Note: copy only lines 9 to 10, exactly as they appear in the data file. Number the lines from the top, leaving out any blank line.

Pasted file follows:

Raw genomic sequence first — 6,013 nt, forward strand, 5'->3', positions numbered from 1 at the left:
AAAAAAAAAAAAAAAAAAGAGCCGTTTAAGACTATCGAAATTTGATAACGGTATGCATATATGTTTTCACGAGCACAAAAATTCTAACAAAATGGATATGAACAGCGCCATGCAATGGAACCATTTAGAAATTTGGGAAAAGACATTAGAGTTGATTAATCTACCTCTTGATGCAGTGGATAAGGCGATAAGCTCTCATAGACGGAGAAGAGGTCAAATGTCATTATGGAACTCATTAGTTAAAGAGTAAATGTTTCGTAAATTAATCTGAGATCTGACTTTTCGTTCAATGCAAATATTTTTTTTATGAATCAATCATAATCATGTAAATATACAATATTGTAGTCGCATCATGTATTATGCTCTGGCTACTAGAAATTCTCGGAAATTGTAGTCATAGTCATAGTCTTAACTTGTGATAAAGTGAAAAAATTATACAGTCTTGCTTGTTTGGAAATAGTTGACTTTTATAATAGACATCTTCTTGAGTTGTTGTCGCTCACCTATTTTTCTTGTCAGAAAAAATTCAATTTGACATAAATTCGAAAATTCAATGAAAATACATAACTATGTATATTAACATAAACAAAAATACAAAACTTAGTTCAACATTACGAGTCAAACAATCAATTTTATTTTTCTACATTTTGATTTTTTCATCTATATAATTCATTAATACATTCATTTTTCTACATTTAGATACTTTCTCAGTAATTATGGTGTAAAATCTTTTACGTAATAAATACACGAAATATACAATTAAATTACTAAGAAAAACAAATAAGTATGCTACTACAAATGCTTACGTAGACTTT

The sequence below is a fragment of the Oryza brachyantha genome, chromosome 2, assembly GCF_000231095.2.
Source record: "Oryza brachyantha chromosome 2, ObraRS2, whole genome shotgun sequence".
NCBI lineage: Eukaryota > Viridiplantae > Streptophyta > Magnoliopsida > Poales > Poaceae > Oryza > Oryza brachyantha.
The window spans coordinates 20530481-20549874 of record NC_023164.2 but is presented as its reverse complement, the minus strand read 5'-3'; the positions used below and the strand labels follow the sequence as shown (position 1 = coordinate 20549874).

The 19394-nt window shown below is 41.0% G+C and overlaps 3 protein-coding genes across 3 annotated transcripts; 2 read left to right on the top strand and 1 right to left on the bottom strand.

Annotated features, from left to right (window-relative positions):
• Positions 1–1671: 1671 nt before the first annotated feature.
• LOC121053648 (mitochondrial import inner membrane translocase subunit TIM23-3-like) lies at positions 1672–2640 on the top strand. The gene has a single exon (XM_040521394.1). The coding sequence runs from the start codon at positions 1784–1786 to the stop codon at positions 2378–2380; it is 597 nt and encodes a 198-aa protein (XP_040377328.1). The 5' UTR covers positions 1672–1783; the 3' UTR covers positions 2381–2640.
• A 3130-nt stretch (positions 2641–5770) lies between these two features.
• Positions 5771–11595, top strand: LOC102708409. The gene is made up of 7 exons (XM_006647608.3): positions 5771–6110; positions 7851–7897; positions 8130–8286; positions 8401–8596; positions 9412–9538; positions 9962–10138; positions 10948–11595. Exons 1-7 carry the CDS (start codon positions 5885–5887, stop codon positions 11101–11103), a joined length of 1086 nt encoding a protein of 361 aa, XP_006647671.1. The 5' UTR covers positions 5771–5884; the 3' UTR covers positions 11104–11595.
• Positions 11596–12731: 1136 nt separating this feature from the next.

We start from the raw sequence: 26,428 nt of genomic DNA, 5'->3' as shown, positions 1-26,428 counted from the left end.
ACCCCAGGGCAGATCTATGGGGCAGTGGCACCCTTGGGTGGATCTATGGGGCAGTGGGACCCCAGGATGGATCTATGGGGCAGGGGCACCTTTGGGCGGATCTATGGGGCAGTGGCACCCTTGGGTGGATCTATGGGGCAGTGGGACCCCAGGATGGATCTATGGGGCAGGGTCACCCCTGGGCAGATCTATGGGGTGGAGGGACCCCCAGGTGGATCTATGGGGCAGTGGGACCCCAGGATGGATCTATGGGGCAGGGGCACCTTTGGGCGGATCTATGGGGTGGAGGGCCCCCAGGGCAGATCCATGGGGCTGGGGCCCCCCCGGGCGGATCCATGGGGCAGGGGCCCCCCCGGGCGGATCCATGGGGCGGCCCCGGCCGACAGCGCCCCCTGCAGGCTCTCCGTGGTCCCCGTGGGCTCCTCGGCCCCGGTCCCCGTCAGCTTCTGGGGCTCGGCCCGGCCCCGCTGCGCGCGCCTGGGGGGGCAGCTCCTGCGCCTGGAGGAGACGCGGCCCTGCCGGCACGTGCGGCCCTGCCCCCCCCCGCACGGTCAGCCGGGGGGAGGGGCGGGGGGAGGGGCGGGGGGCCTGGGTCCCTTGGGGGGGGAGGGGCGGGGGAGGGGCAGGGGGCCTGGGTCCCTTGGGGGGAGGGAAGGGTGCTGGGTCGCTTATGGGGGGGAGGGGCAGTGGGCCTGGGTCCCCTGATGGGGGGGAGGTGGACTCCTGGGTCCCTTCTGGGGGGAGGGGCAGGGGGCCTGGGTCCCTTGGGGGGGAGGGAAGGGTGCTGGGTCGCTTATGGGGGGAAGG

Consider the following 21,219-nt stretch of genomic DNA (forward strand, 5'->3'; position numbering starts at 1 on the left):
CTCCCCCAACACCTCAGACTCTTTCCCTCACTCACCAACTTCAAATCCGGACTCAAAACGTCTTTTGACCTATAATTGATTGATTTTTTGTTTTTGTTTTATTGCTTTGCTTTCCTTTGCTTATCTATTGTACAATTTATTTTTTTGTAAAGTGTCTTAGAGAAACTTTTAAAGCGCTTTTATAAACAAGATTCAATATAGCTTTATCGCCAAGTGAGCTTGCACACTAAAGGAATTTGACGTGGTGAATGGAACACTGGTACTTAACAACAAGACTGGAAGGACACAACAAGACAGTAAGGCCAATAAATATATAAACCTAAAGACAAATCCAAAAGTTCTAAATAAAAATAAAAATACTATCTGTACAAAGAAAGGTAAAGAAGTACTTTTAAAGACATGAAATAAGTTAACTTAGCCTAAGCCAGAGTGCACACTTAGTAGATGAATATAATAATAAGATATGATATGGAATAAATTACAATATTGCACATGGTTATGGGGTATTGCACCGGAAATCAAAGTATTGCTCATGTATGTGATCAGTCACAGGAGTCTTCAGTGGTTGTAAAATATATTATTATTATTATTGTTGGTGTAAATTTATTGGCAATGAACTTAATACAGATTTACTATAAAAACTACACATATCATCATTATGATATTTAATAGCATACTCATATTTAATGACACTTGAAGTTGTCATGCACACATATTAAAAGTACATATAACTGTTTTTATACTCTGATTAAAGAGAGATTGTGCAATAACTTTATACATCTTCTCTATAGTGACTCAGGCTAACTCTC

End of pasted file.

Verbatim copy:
• Positions 1–1671: 1671 nt before the first annotated feature.
• LOC121053648 (mitochondrial import inner membrane translocase subunit TIM23-3-like) lies at positions 1672–2640 on the top strand. The gene has a single exon (XM_040521394.1). The coding sequence runs from the start codon at positions 1784–1786 to the stop codon at positions 2378–2380; it is 597 nt and encodes a 198-aa protein (XP_040377328.1). The 5' UTR covers positions 1672–1783; the 3' UTR covers positions 2381–2640.